Friday, January 18, 2008

A broad range of data

Jerry Sadock is here at AZ giving a short series of talks introducing autolexical syntax to us. He gave an interesting presentation today outlining the structure of the theory. In the q&a, though, he hit one of my sore spots hard enough that I just can't stop myself from a public cry of anger and frustration.

He was saying that Autolexical Syntax (AS) has been called a more 'descriptive' framework, but that he finds merit in that compared to more 'theoretical' frameworks such as oh, I don't know, Principles and Parameters-style work -- us P&P people might have some elegant theory but it's much better to be able to cope with a 'broad range of data', rather than the same tired old 5 examples again and again and again and again.

I've been working in a P&P framework for about 18 years now and I've heard that charge levelled at P&P again and again and again and again. Perhaps it had some teeth once. It DOES NOT anymore.

In the course of my still-short career, I have read valuable, often beautiful, P&P dissertations and papers on Navajo, Ewe, Inuktitut, Mohawk, Warlpiri, Bahasa Indonesian, Malagasy, Hindu, Kannada, Tagalog, Zapotec, Itelmen, Niuean, Chichewa, St'at'imcets, Passamaquoddy, Tsez, Kiowa, Malay, and Nuu-chal-nulth. And if your particular language isn't mentioned in this list, it's not because I necessarily haven't read it or didn't think it was valuable or beautiful; these are just the first twenty less-studied languages that popped into my head as I typed on this particular tired Friday night. There's LOTS more.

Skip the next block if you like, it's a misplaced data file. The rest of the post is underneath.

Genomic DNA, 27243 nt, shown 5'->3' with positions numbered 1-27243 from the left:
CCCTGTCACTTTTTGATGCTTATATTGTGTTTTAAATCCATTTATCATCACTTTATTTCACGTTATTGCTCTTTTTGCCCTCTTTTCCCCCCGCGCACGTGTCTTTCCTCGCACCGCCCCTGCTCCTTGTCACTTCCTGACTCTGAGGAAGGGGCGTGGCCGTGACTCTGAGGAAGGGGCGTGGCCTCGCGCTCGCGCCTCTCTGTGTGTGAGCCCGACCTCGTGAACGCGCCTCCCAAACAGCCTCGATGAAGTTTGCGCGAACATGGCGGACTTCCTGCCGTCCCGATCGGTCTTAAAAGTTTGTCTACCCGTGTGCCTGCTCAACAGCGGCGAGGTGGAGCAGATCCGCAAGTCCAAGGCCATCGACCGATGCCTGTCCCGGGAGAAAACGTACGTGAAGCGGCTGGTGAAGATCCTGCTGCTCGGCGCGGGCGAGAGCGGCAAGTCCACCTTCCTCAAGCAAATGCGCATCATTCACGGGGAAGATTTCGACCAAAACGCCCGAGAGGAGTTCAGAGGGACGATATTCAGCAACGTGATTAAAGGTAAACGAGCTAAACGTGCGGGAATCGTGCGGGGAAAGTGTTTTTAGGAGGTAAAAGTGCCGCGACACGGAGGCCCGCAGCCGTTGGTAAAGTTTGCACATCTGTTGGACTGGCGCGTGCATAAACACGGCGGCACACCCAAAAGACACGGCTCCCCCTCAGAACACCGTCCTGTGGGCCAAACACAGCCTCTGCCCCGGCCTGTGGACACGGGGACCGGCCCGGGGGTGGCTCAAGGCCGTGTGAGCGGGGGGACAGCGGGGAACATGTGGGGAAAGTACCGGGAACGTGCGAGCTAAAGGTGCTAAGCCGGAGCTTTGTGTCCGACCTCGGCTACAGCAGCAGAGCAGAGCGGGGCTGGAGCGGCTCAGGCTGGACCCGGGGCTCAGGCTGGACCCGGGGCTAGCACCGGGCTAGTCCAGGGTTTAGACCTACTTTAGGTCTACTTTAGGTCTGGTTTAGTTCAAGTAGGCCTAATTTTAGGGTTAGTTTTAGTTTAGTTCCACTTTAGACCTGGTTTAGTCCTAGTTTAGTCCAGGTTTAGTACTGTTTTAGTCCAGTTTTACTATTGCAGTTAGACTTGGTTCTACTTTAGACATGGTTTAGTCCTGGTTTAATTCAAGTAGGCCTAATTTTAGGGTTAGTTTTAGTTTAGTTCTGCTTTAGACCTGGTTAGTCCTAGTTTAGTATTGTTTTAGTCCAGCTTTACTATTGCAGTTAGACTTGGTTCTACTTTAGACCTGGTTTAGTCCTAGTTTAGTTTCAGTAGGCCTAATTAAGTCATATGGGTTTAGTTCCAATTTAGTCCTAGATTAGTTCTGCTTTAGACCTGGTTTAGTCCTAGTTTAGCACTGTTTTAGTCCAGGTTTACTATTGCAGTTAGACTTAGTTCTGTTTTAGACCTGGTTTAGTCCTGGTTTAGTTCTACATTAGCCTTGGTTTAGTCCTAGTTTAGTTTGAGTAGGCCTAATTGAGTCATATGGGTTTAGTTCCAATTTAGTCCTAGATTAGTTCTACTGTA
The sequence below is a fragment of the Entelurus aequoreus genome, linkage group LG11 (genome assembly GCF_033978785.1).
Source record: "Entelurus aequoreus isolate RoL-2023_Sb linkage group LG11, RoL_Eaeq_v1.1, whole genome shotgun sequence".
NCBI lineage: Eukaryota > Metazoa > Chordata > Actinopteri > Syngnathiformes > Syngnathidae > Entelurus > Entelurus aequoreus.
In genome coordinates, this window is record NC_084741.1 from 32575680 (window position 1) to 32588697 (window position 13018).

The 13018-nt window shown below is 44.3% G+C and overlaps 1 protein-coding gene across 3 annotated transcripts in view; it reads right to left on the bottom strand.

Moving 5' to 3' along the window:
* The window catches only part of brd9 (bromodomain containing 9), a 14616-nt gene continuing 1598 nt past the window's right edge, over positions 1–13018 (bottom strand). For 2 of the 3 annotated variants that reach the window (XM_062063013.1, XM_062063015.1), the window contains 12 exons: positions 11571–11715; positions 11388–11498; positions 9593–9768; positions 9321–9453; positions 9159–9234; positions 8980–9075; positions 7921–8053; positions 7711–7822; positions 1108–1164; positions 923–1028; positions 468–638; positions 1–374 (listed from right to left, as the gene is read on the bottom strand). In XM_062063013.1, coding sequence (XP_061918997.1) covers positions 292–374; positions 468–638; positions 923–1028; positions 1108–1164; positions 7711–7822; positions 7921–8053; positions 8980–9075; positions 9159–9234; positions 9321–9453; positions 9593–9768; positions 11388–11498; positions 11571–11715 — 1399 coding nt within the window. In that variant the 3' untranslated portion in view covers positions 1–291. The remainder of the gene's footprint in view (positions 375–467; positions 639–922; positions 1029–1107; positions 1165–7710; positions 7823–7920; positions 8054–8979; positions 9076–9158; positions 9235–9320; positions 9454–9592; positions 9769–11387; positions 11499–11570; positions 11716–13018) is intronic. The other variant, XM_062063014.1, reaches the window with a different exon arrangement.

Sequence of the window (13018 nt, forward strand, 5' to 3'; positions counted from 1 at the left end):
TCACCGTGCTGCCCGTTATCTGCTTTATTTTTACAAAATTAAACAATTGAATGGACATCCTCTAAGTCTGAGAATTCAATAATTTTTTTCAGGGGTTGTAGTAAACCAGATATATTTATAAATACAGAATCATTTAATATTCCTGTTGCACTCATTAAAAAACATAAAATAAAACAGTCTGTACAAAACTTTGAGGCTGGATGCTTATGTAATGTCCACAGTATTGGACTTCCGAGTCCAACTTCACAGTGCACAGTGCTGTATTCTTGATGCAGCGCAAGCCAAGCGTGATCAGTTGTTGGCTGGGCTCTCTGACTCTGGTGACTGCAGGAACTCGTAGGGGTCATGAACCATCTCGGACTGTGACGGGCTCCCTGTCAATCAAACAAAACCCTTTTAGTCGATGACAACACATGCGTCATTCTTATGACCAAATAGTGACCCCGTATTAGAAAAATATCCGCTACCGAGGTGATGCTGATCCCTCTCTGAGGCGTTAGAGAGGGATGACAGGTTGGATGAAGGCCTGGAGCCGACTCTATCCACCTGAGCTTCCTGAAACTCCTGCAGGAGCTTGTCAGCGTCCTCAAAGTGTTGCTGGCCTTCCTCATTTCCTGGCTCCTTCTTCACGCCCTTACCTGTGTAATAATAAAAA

And of course that's not even touching on the vigorous, thriving research communities that devote serious P&P effort to the major European, Middle-Eastern and Asian languages.

And by 'valuable' I don't mean just 'valuable within the context of P&P theory'. Essentially *all* of these works described new data, or new patterns in old data, that constitute important contributions to the field in themselves, regardless of framework (though of course they're even more valuable within the context of P&P theory, since they're datasets designed to discover a good P&P account). Future analyses of these languages, and of human linguistic ability, will build on these data, generalizations, and analyses, whatever framework they are conducted in.

How many kinds of data does a theory have to have worked with in order to qualify as being applicable to a 'broad range of data'?? P&P's track record in this regard is at least as good as any other syntactic approach out there.

There may be good arguments to adopt a different framework; I always like to participate in a good argument. But the discussion should not involve assertions to the effect that the only sentence that P&P theory or Minimalists is interested in is "There seems to be a man in the room."